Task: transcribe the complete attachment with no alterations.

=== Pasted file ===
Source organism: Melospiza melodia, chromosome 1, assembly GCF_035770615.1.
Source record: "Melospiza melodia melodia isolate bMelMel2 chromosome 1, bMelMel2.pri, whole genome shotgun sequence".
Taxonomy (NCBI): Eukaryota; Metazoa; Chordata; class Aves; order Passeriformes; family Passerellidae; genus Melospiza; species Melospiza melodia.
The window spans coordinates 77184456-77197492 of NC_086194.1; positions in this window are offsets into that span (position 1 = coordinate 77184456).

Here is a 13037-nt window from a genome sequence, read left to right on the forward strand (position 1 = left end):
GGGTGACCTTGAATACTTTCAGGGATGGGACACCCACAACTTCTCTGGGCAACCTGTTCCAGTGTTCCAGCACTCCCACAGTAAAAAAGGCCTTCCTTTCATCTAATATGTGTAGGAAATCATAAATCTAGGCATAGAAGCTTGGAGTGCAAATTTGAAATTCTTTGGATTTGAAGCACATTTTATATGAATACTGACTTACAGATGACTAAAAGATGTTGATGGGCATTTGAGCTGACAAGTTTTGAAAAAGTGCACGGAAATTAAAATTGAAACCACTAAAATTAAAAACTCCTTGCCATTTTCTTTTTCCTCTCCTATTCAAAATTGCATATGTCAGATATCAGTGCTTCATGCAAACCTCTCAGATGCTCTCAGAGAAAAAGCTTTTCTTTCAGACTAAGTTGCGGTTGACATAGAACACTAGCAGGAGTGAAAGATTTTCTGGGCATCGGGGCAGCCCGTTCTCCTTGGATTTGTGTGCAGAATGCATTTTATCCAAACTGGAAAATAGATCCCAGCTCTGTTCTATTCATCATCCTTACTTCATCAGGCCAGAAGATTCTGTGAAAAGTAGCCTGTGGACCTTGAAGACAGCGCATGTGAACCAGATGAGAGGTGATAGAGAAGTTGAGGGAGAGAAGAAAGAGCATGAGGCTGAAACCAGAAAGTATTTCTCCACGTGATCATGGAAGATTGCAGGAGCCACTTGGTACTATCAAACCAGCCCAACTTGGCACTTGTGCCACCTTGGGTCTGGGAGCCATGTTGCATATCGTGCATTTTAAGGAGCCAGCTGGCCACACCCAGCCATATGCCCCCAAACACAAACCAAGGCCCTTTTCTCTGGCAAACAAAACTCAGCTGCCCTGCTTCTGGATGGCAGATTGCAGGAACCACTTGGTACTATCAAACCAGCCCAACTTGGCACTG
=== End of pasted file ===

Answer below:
Source organism: Melospiza melodia, chromosome 1, assembly GCF_035770615.1.
Source record: "Melospiza melodia melodia isolate bMelMel2 chromosome 1, bMelMel2.pri, whole genome shotgun sequence".
Taxonomy (NCBI): Eukaryota; Metazoa; Chordata; class Aves; order Passeriformes; family Passerellidae; genus Melospiza; species Melospiza melodia.
The window spans coordinates 77184456-77197492 of NC_086194.1; positions in this window are offsets into that span (position 1 = coordinate 77184456).

Here is a 13037-nt window from a genome sequence, read left to right on the forward strand (position 1 = left end):
GGGTGACCTTGAATACTTTCAGGGATGGGACACCCACAACTTCTCTGGGCAACCTGTTCCAGTGTTCCAGCACTCCCACAGTAAAAAAGGCCTTCCTTTCATCTAATATGTGTAGGAAATCATAAATCTAGGCATAGAAGCTTGGAGTGCAAATTTGAAATTCTTTGGATTTGAAGCACATTTTATATGAATACTGACTTACAGATGACTAAAAGATGTTGATGGGCATTTGAGCTGACAAGTTTTGAAAAAGTGCACGGAAATTAAAATTGAAACCACTAAAATTAAAAACTCCTTGCCATTTTCTTTTTCCTCTCCTATTCAAAATTGCATATGTCAGATATCAGTGCTTCATGCAAACCTCTCAGATGCTCTCAGAGAAAAAGCTTTTCTTTCAGACTAAGTTGCGGTTGACATAGAACACTAGCAGGAGTGAAAGATTTTCTGGGCATCGGGGCAGCCCGTTCTCCTTGGATTTGTGTGCAGAATGCATTTTATCCAAACTGGAAAATAGATCCCAGCTCTGTTCTATTCATCATCCTTACTTCATCAGGCCAGAAGATTCTGTGAAAAGTAGCCTGTGGACCTTGAAGACAGCGCATGTGAACCAGATGAGAGGTGATAGAGAAGTTGAGGGAGAGAAGAAAGAGCATGAGGCTGAAACCAGAAAGTATTTCTCCACGTGATCATGGAAGATTGCAGGAGCCACTTGGTACTATCAAACCAGCCCAACTTGGCACTTGTGCCACCTTGGGTCTGGGAGCCATGTTGCATATCGTGCATTTTAAGGAGCCAGCTGGCCACACCCAGCCATATGCCCCCAAACACAAACCAAGGCCCTTTTCTCTGGCAAACAAAACTCAGCTGCCCTGCTTCTGGATGGCAGATTGCAGGAACCACTTGGTACTATCAAACCAGCCCAACTTGGCACTG